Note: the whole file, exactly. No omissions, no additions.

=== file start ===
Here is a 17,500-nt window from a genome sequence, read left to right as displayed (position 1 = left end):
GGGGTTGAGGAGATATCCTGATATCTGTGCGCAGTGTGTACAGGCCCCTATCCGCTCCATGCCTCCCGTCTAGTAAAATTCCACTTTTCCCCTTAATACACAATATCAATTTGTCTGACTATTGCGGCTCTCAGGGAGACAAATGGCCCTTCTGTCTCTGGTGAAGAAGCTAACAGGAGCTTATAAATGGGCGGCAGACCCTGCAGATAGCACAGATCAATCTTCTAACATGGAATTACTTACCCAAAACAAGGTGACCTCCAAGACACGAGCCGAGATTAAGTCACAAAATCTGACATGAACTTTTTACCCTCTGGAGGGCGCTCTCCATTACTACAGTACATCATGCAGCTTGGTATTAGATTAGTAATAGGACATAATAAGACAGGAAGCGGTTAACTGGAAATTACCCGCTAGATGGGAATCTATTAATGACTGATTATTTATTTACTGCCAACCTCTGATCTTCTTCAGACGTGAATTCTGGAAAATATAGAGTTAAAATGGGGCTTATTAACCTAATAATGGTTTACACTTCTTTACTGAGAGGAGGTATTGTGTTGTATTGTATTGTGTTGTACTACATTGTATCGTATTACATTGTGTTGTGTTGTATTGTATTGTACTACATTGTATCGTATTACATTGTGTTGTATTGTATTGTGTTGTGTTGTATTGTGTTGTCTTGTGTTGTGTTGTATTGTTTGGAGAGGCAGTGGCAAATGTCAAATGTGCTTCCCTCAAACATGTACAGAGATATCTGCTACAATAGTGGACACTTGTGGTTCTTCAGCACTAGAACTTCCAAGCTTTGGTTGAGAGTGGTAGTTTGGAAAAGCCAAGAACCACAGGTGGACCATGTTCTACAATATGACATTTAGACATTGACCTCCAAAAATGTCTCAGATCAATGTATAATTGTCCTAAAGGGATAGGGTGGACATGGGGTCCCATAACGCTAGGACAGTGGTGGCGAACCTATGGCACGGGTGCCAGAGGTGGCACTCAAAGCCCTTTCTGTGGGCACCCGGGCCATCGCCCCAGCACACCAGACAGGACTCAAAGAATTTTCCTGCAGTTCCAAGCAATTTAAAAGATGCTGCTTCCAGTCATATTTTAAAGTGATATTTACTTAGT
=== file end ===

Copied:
Here is a 17,500-nt window from a genome sequence, read left to right as displayed (position 1 = left end):
GGGGTTGAGGAGATATCCTGATATCTGTGCGCAGTGTGTACAGGCCCCTATCCGCTCCATGCCTCCCGTCTAGTAAAATTCCACTTTTCCCCTTAATACACAATATCAATTTGTCTGACTATTGCGGCTCTCAGGGAGACAAATGGCCCTTCTGTCTCTGGTGAAGAAGCTAACAGGAGCTTATAAATGGGCGGCAGACCCTGCAGATAGCACAGATCAATCTTCTAACATGGAATTACTTACCCAAAACAAGGTGACCTCCAAGACACGAGCCGAGATTAAGTCACAAAATCTGACATGAACTTTTTACCCTCTGGAGGGCGCTCTCCATTACTACAGTACATCATGCAGCTTGGTATTAGATTAGTAATAGGACATAATAAGACAGGAAGCGGTTAACTGGAAATTACCCGCTAGATGGGAATCTATTAATGACTGATTATTTATTTACTGCCAACCTCTGATCTTCTTCAGACGTGAATTCTGGAAAATATAGAGTTAAAATGGGGCTTATTAACCTAATAATGGTTTACACTTCTTTACTGAGAGGAGGTATTGTGTTGTATTGTATTGTGTTGTACTACATTGTATCGTATTACATTGTGTTGTGTTGTATTGTATTGTACTACATTGTATCGTATTACATTGTGTTGTATTGTATTGTGTTGTGTTGTATTGTGTTGTCTTGTGTTGTGTTGTATTGTTTGGAGAGGCAGTGGCAAATGTCAAATGTGCTTCCCTCAAACATGTACAGAGATATCTGCTACAATAGTGGACACTTGTGGTTCTTCAGCACTAGAACTTCCAAGCTTTGGTTGAGAGTGGTAGTTTGGAAAAGCCAAGAACCACAGGTGGACCATGTTCTACAATATGACATTTAGACATTGACCTCCAAAAATGTCTCAGATCAATGTATAATTGTCCTAAAGGGATAGGGTGGACATGGGGTCCCATAACGCTAGGACAGTGGTGGCGAACCTATGGCACGGGTGCCAGAGGTGGCACTCAAAGCCCTTTCTGTGGGCACCCGGGCCATCGCCCCAGCACACCAGACAGGACTCAAAGAATTTTCCTGCAGTTCCAAGCAATTTAAAAGATGCTGCTTCCAGTCATATTTTAAAGTGATATTTACTTAGT